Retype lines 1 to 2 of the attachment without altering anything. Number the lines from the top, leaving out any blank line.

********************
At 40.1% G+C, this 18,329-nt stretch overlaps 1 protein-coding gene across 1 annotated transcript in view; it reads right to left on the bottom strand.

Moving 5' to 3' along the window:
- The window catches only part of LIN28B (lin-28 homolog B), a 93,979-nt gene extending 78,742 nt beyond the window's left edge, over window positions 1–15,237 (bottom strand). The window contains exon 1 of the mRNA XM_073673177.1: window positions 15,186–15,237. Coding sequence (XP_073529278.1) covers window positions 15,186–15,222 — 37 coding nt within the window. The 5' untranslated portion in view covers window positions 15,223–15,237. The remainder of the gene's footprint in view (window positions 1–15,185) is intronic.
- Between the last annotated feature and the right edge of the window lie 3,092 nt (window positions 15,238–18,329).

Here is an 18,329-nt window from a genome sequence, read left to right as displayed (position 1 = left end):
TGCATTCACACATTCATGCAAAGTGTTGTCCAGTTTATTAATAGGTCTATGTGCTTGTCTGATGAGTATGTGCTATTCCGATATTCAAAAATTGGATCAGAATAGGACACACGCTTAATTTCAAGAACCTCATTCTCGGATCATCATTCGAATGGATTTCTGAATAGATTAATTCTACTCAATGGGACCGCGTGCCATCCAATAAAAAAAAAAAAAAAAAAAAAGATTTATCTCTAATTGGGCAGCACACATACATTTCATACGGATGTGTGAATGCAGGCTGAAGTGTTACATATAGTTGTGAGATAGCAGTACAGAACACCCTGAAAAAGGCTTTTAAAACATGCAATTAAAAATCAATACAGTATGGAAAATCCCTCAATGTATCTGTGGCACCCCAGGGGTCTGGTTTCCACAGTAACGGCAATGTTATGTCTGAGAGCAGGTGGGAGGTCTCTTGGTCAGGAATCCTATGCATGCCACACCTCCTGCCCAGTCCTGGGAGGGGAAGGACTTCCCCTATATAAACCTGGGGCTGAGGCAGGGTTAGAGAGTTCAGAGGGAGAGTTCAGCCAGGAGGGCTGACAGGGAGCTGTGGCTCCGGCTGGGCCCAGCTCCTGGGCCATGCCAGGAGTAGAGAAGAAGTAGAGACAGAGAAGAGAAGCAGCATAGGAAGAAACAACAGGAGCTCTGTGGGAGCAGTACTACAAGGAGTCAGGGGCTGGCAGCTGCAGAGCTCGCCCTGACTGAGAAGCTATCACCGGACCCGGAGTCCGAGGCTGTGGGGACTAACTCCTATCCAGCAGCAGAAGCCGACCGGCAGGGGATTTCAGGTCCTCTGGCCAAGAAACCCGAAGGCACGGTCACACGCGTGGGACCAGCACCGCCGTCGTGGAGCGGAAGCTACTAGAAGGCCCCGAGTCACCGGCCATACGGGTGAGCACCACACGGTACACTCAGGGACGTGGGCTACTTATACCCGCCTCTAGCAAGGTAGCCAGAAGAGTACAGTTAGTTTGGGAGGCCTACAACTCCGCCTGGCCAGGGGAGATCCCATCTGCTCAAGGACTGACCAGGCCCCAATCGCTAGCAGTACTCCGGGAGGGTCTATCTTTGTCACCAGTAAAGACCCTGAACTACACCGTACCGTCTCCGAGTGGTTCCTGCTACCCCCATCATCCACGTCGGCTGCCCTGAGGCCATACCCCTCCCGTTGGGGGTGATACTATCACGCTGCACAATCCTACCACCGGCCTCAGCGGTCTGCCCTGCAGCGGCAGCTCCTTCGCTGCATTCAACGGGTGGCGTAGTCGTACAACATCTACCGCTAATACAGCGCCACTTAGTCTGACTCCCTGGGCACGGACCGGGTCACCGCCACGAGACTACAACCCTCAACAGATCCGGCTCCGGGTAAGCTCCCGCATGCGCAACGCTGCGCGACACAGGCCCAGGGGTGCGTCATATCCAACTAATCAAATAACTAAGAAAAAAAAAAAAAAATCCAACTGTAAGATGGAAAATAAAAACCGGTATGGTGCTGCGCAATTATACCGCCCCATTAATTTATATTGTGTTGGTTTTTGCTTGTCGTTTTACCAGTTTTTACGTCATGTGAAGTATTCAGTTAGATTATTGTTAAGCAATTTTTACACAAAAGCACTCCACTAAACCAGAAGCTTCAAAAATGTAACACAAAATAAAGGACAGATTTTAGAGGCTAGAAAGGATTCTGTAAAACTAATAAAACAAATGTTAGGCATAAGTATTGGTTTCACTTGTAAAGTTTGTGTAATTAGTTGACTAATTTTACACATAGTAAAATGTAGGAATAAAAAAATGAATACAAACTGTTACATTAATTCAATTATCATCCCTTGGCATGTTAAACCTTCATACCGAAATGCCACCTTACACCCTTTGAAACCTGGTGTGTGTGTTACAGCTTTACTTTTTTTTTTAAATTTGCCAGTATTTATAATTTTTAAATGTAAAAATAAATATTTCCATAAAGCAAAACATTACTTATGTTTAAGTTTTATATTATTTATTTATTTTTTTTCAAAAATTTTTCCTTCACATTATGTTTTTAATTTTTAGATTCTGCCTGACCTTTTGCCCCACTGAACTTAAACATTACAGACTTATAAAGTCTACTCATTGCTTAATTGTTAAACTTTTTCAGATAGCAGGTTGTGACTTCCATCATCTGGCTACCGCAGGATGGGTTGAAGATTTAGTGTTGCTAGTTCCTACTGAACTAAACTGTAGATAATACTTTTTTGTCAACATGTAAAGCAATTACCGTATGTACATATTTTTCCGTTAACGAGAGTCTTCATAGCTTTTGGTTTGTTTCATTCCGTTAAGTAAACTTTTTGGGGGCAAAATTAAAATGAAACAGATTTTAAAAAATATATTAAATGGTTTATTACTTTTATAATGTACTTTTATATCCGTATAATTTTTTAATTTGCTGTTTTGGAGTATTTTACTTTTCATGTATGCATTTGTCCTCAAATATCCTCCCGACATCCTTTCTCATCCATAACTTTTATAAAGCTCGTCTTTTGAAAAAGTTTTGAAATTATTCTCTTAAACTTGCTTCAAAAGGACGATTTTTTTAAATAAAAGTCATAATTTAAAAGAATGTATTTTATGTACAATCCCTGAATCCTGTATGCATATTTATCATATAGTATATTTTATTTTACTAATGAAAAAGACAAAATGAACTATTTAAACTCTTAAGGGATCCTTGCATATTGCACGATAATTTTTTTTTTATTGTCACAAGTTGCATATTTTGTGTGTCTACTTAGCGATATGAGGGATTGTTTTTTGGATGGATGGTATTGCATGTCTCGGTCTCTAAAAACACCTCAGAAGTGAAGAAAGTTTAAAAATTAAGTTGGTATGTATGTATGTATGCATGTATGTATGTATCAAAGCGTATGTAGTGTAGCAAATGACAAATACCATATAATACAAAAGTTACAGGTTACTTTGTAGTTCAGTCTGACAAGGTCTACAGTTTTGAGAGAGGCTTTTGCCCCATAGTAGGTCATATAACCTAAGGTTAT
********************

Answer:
At 40.1% G+C, this 18,329-nt stretch overlaps 1 protein-coding gene across 1 annotated transcript in view; it reads right to left on the bottom strand.

Moving 5' to 3' along the window: